TYLA Officers

   

Kristy Blanchard, President

   

Cameron J. Cox, Chair

   

Victor Villarreal, Vice President

   

Priscilla D. Camacho, Secretary

   

C. Barrett Thomas, Treasurer

   

Rebekah Steely Brooker, President-elect

   

Dustin M. Howell, Chair-elect

   

C.E. Rhodes, Immediate Past President

TYLA Directors

   

Amanda A. Abraham, District 1

   

Sharesa Y. Alexander, Minority At-Large Director

   

Alex Bell, District 9

   

Kathryn E. Boatman, District 6, Place 6

    Aaron J. Burke, District 5, Place 1
    Priscilla D. Camacho, District 18, Place 1
   

Aaron T. Capps, District 5, Place 2

   

Patrice B. Childress, District 6, Place 4

   

D. Lance Currie, District 5, Place 3

   

Laura W. Docker, District 10, Place 1

    Andrew Dornburg, District 21
    Lacy L. Durham, Minority At-Large Director
    Zeke Fortenberry, District 4
   

Bill Gardner, District 5, Place 4

   

Morgan L. Gaskin, District 6, Place 5

   

Soraya Yanar Hanshew, Minority At-Large Director

   

Sam Houston, District 18, Place 2

   

Amber L. James, District 17

   

Leif Olson, District 6, Place 2

   

Laura Pratt, District 3

    Sally Pretorius, District 8, Place 2
   

Danny Razo, District 14

   

Baili B. Rhodes, District 2

   

Alex B. Roberts, District 6, Place 3

    Eduardo Romero, District 19
   

John W. Shaw, District 10, Place 2

    L. Brook Stuntebeck, District 11
   

C. Barrett Thomas, District 15

    Amanda N. Torres, Minority At-Large Director
   

Brandy Wingate Voss, District 13

   

Shannon Steel White, District 12

   

Jacquelyn Wilson, District 8, Place 1

   

Baylor Wortham, District 7

    Alex Yarbrough, District 16

   

Justice Paul W. Green, Supreme Court Liaison

   

Clint Harbour, Access To Justice Liaison

   

Anita Barksdale, ABA YLD District 25 Representative

   

Travis Patterson, ABA/YLD District 26 Representative

   

Dean Darby Dickerson, Law School Liaison

   

Cory A. Clements, Law Student Liaison

 

 
TYLA Office

Tracy Brown, Director of Administration
Bree Trevino, Project Coordinator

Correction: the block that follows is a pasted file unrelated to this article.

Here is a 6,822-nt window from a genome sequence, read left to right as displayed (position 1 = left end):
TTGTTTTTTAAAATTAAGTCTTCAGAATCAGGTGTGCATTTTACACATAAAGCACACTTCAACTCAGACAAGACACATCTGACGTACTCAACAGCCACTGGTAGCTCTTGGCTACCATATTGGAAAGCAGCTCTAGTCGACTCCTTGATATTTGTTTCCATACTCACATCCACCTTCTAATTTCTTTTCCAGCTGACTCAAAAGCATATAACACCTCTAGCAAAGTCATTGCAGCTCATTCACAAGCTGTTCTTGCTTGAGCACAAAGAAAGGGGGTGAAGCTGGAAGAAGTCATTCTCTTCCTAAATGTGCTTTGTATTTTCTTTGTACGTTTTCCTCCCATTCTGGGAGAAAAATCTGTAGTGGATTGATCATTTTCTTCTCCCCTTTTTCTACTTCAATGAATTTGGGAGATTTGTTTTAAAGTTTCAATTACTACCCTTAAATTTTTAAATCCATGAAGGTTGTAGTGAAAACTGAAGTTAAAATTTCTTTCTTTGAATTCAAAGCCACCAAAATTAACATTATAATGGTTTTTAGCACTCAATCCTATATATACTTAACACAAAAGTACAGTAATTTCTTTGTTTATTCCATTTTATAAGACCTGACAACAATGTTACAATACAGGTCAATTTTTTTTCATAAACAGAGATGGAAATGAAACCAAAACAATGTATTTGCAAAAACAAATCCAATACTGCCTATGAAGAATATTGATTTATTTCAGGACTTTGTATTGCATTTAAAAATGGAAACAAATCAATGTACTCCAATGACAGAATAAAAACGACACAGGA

Michelle Palacios, Office Manager
General Questions: tyla@texasbar.com

Mailing Address

P.O. Box 12487, Capitol Station
Austin, Texas 78711-2487
(800) 204-2222 ext. 1529
FAX: (512) 427-4117

Street Address

1414 Colorado, 4th Floor
Austin, Texas 78701
(512) 427-1529

 

Views and opinions expressed in eNews are those of their authors and not necessarily those of the Texas Young Lawyers Association or the State Bar of Texas.

 

 

 

 

 

 

 

 

 

 

 

 

 

 

 

 

 

 

 

 

 

 

 

 

 

 

 

 

 

 

 

 

 

 

 

 

 

 

 

 

 

 

 

 

 

 

 

 

 

 

 

 

 

 

 

 

 

 

 

 

Article of Interest

Article of Interest

Texas Supreme Court Expands the Definition of “Seller” and a Manufacturer’s Duty to Indemnify
By:  Kenneth C. Riney, Hermes Sargent Bates, LLP

Recently, a unanimous opinion was issued by the Texas Supreme Court which held that in a products liability action, a contractor that installed construction materials on a home was also a “seller” of the product. The Court further held that unless a manufacturer establishes a contractor’s independent liability, a manufacturer’s statutory obligation to indemnify a seller covers a settlement payment made by a contractor to a homebuilder where the contractor was independently obligated by contract to indemnify the homebuilder. In Fresh Coat, Inc. v. K-2, Inc., the Texas Supreme Court held that a manufacturer is only relieved of its obligation to indemnify a seller if it proves that the loss was caused by the seller’s tortious or otherwise culpable act or omission for which the seller is independently liable.

Fresh Coat, Inc. contracted with Life Forms, Inc. to install exterior insulation and finishing system (“EIFS”) on the exterior walls of several homes that Life Forms was building. Fresh Coat purchased EIFS manufactured by K-2, Inc. and installed it on the buildings. Thereafter, multiple homeowners sued Fresh Coat, Life Forms and K-2 for negligence, negligent misrepresentation, breach of warranty and deceptive trade practices alleging the EIFS allowed water penetration that in turn caused structural damage, termite problems, and mold. Life Forms filed cross-claims against Fresh Coat and K-2 for indemnity. Fresh Coat, Life Forms and K-2 settled with the homeowners. Additionally, Fresh Coat settled with Life Forms to cover part of Life Form’s payment to the homeowners. Fresh Coat then sought indemnity from K-2 for not only the amount it paid to settle is claims with the homeowners, but also the amount it paid to settle with Life Forms.